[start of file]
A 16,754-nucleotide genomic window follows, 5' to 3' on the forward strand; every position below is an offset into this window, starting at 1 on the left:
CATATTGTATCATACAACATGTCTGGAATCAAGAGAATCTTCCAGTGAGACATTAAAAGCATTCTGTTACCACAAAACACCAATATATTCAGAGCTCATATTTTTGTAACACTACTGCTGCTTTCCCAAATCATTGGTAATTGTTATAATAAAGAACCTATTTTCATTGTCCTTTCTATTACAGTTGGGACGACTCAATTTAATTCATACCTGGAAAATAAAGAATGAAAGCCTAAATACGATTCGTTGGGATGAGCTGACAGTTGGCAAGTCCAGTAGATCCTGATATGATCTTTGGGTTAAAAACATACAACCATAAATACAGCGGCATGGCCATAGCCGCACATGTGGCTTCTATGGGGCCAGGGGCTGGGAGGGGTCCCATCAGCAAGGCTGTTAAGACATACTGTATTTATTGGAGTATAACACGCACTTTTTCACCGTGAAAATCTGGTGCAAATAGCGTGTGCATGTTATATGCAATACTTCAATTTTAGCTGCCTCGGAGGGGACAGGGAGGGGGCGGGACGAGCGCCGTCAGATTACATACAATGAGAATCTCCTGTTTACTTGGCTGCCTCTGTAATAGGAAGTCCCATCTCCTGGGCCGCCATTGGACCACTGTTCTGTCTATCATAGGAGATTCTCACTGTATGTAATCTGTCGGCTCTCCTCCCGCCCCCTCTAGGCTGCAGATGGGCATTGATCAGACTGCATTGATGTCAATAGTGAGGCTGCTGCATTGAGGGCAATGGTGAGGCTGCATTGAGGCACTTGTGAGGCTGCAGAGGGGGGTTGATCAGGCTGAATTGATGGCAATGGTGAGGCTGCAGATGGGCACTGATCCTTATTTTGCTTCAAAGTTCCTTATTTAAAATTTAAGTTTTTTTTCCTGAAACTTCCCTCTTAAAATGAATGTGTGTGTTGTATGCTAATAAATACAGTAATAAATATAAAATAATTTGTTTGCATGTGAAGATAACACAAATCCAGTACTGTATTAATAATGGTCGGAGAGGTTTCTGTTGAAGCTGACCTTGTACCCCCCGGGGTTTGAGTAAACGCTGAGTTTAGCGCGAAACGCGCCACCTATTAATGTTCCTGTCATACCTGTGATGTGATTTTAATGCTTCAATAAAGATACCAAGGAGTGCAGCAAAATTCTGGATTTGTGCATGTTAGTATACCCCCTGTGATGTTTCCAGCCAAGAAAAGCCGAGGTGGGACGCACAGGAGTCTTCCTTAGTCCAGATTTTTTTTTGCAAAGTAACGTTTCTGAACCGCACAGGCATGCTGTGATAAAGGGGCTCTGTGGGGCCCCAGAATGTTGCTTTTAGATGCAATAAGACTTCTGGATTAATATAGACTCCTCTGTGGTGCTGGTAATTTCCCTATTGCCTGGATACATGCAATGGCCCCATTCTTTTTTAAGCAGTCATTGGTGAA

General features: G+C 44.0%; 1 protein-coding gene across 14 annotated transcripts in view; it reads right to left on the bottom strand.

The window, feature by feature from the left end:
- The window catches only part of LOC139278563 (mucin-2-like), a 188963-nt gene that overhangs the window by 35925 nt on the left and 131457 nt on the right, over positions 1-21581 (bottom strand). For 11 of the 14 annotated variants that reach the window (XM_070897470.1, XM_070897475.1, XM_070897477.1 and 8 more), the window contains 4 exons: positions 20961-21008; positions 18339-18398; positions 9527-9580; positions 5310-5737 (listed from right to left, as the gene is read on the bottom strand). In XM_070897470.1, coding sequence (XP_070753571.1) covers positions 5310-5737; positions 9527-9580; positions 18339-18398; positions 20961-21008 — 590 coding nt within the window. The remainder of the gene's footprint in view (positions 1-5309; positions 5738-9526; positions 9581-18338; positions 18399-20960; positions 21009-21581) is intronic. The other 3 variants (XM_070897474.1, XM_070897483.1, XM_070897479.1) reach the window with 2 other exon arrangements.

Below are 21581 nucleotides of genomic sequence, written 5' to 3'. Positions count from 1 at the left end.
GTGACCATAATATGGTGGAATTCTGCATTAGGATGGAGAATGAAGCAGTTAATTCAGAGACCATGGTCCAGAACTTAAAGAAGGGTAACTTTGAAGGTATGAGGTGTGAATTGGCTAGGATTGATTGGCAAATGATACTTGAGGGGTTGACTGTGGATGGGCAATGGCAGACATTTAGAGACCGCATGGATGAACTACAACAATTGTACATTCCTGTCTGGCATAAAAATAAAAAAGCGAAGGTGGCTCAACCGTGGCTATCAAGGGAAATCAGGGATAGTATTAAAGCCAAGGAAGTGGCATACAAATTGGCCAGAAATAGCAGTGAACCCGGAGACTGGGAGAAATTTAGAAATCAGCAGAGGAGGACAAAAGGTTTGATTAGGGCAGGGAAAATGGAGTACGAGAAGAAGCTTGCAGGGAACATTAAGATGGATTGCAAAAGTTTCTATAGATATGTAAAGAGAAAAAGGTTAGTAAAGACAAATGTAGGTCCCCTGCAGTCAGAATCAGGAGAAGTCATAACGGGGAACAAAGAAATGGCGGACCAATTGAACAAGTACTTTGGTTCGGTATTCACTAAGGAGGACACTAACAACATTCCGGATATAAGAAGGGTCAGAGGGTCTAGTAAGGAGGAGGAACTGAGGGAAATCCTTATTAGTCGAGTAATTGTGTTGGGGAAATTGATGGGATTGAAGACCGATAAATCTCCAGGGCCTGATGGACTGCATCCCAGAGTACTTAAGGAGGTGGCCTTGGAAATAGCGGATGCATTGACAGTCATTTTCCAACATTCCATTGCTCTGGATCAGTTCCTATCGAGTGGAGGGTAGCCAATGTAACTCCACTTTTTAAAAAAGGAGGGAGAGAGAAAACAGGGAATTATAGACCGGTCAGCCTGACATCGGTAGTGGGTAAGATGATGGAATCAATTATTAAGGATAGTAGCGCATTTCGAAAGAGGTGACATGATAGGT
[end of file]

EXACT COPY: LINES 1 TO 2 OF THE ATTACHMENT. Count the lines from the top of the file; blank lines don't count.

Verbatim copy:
A 16,754-nucleotide genomic window follows, 5' to 3' on the forward strand; every position below is an offset into this window, starting at 1 on the left:
CATATTGTATCATACAACATGTCTGGAATCAAGAGAATCTTCCAGTGAGACATTAAAAGCATTCTGTTACCACAAAACACCAATATATTCAGAGCTCATATTTTTGTAACACTACTGCTGCTTTCCCAAATCATTGGTAATTGTTATAATAAAGAACCTATTTTCATTGTCCTTTCTATTACAGTTGGGACGACTCAATTTAATTCATACCTGGAAAATAAAGAATGAAAGCCTAAATACGATTCGTTGGGATGAGCTGACAGTTGGCAAGTCCAGTAGATCCTGATATGATCTTTGGGTTAAAAACATACAACCATAAATACAGCGGCATGGCCATAGCCGCACATGTGGCTTCTATGGGGCCAGGGGCTGGGAGGGGTCCCATCAGCAAGGCTGTTAAGACATACTGTATTTATTGGAGTATAACACGCACTTTTTCACCGTGAAAATCTGGTGCAAATAGCGTGTGCATGTTATATGCAATACTTCAATTTTAGCTGCCTCGGAGGGGACAGGGAGGGGGCGGGACGAGCGCCGTCAGATTACATACAATGAGAATCTCCTGTTTACTTGGCTGCCTCTGTAATAGGAAGTCCCATCTCCTGGGCCGCCATTGGACCACTGTTCTGTCTATCATAGGAGATTCTCACTGTATGTAATCTGTCGGCTCTCCTCCCGCCCCCTCTAGGCTGCAGATGGGCATTGATCAGACTGCATTGATGTCAATAGTGAGGCTGCTGCATTGAGGGCAATGGTGAGGCTGCATTGAGGCACTTGTGAGGCTGCAGAGGGGGGTTGATCAGGCTGAATTGATGGCAATGGTGAGGCTGCAGATGGGCACTGATCCTTATTTTGCTTCAAAGTTCCTTATTTAAAATTTAAGTTTTTTTTCCTGAAACTTCCCTCTTAAAATGAATGTGTGTGTTGTATGCTAATAAATACAGTAATAAATATAAAATAATTTGTTTGCATGTGAAGATAACACAAATCCAGTACTGTATTAATAATGGTCGGAGAGGTTTCTGTTGAAGCTGACCTTGTACCCCCCGGGGTTTGAGTAAACGCTGAGTTTAGCGCGAAACGCGCCACCTATTAATGTTCCTGTCATACCTGTGATGTGATTTTAATGCTTCAATAAAGATACCAAGGAGTGCAGCAAAATTCTGGATTTGTGCATGTTAGTATACCCCCTGTGATGTTTCCAGCCAAGAAAAGCCGAGGTGGGACGCACAGGAGTCTTCCTTAGTCCAGATTTTTTTTTGCAAAGTAACGTTTCTGAACCGCACAGGCATGCTGTGATAAAGGGGCTCTGTGGGGCCCCAGAATGTTGCTTTTAGATGCAATAAGACTTCTGGATTAATATAGACTCCTCTGTGGTGCTGGTAATTTCCCTATTGCCTGGATACATGCAATGGCCCCATTCTTTTTTAAGCAGTCATTGGTGAA